Men’s Swimming The men’s swimming team placed second at in the dual-meet standings and at the ­conference championships. Jason Adams ’14 turned in another great performance, earning his third Outstanding Performer of the Meet honor. He captured individual titles in the 50 freestyle, 100 butterfly and 100 backstroke, and also in the 400-medley relay, adding silver medals with the 200-medley and freerelay teams. Adams finished with four gold

and two silver medals, setting three c­onference, school and championship meet records. Alex Bennett ’17 capped a brilliant rookie campaign, breaking school records in the 500-, 1,000- and 1,650-freestyle events. Brandon Gauthier ’14 broke the school mark in the 200 breaststroke en route to a conference title. Bennett and Gauthier joined Chris Miles ’15 and Alan Karickhoff ’16 to set a school record in the 800 free relay as well.

Women’s Swimming The Red Devil women had a strong campaign, placing third in the dual-meet standings and fourth at the CC championship meet. Caitlin Klockner ’16 garnered a conference title in the 200 individual medley and set school records as the anchor of the 200- and 400-medley relays. Emily Houser ’17, Jacqulyn Teller ’17 and Tanita Leary ’17 joined Klockner to set school marks in both. Teller added a record in the 200 breaststroke, while Leary set the school mark in the 100 butterfly. Caroline Brennan ’16 erased school records in the 1,000- and 1,650-freestyle events.

Women’s Indoor Track and Field The women’s team placed third at the CC championships. Sara Patterson ’14 had an outstanding championship meet, winning both the 3,000 and 5,000 meters. She was just off school-record pace in both, posting times of 9:56.62 and 17:19.87. Patterson also placed 15th in the 3,000 meters at the NCAA Indoor National Championships. Amanda Jimcosky ’17 made an immediate impact, ­winning the high jump with a school record of 1.62 meters (5’-3.75”). Rikka Olson ’17 and Sophie Moore ’17 added school records in the pole vault (3.45m, 11’-3.75”) and the ­pen­tathlon (2,640 points), respectively. Olivia Schumann ’15 broke the school mark in the 400 meters with a time of 59.32. She earned silver and bronze in the 400 and 200 meters at conferences as well.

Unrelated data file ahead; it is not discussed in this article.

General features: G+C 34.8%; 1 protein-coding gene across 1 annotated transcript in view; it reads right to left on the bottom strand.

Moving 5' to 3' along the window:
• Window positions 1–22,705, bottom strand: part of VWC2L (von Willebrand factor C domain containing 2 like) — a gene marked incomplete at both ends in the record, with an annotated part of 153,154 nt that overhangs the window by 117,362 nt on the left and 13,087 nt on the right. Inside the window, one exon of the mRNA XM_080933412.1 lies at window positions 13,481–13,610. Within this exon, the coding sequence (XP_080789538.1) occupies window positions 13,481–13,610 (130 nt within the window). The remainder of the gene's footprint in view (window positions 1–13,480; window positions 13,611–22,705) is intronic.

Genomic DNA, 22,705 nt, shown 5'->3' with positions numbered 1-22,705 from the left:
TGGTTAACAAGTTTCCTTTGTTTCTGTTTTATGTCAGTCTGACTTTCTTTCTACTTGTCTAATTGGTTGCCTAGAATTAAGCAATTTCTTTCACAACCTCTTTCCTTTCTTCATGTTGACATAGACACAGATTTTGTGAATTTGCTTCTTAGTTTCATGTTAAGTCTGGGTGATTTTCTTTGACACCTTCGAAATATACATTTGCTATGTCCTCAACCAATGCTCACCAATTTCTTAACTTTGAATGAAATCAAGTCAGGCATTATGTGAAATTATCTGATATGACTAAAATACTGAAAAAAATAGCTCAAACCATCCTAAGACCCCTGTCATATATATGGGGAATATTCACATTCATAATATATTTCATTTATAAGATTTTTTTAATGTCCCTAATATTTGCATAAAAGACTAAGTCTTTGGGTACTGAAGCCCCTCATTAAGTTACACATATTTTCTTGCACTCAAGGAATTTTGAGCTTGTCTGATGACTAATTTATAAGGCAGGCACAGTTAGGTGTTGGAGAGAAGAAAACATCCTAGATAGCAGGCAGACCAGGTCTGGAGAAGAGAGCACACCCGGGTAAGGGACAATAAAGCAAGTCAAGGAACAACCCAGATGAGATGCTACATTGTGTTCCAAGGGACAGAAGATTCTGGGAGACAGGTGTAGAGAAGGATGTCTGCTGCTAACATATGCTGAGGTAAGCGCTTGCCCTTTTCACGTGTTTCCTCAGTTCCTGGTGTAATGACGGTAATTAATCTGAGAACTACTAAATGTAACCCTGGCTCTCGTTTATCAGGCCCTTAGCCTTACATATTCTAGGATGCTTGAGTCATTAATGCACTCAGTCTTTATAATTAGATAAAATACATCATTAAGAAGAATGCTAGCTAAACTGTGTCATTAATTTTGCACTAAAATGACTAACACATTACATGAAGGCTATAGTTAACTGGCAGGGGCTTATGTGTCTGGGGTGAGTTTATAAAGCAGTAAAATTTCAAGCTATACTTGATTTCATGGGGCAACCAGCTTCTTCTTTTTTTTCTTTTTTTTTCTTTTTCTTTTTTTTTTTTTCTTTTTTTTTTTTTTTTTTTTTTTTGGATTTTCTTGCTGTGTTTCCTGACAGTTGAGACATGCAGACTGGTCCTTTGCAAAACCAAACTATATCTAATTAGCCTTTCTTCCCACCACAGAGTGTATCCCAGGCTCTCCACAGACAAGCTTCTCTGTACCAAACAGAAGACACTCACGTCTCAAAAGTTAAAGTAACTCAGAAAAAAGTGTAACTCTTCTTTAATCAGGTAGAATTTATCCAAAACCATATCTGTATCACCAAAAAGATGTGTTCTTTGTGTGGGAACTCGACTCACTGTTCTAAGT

James Rasp

Men’s Basketball

Men’s Indoor Track and Field The men’s team also placed third at the CC ­championships and broke four school records. Ryan Steinbock ’14 posted new marks in the mile (4:13.27) and the 3,000 meters (14:31.14), earning a pair of silver medals. Steinbock also shattered the school record in the 5,000 meters at the NCAA Indoor National Champion­ships, ­earning him a silver medal and All-America honors. Aaron Pannell ’14 captured a pair of gold medals and a silver medal, winning the 60- and 200-meter events. He set school records in the 55 and 200 with times of 6.45 and 22.28, respectively.— Charlie McGuire, sports information director

Need more Red Devil sports? Check out all the stats, scores, schedules and highlights at Information about live streaming and radio broadcasts is available on a game-by-game basis, so check the Web site regularly or follow @DsonRedDevils on Twitter for the latest updates.


The Atlantic Slave Trade Mosaic looks at how memorialization

behind history lies the truth

both reveals and hides the past. By Tony Moore


“If you tell the truth, you don’t have to remember anything.”


“We evaluated the present: How is the story of the slave trade being told right now—in Ghana, in South Carolina? What are the ways in which people in modern society are expected to understand the slave trade?”

[ cover ] his is something Mark Twain quipped, but he probably wasn’t thinking about the different truths that can be told and how one truth can be swapped out for another, depending on who’s telling the story. In Remembering the Atlantic Slave Trade, last fall’s Dickinson Mosaic, Assistant Professor of Africana Studies Lynn Johnson, Associate Professor of History Jeremy Ball and Joyce Bylander, vice president for student development, set out with eight students to explore how the slave trade is remembered and memorialized on both sides of the Atlantic. The Atlantic slave trade occurred from the early 16th to the middle of the 19th century — lasting about 350 years. Over its course, it saw more than 12 million Africans forcibly extracted from the continent and shipped off across the world. Between 350,000 and 400,000 embarked on ships bound for what would become the United States —  with between 10 and 20 percent dying during the voyages.

charleston, s.c.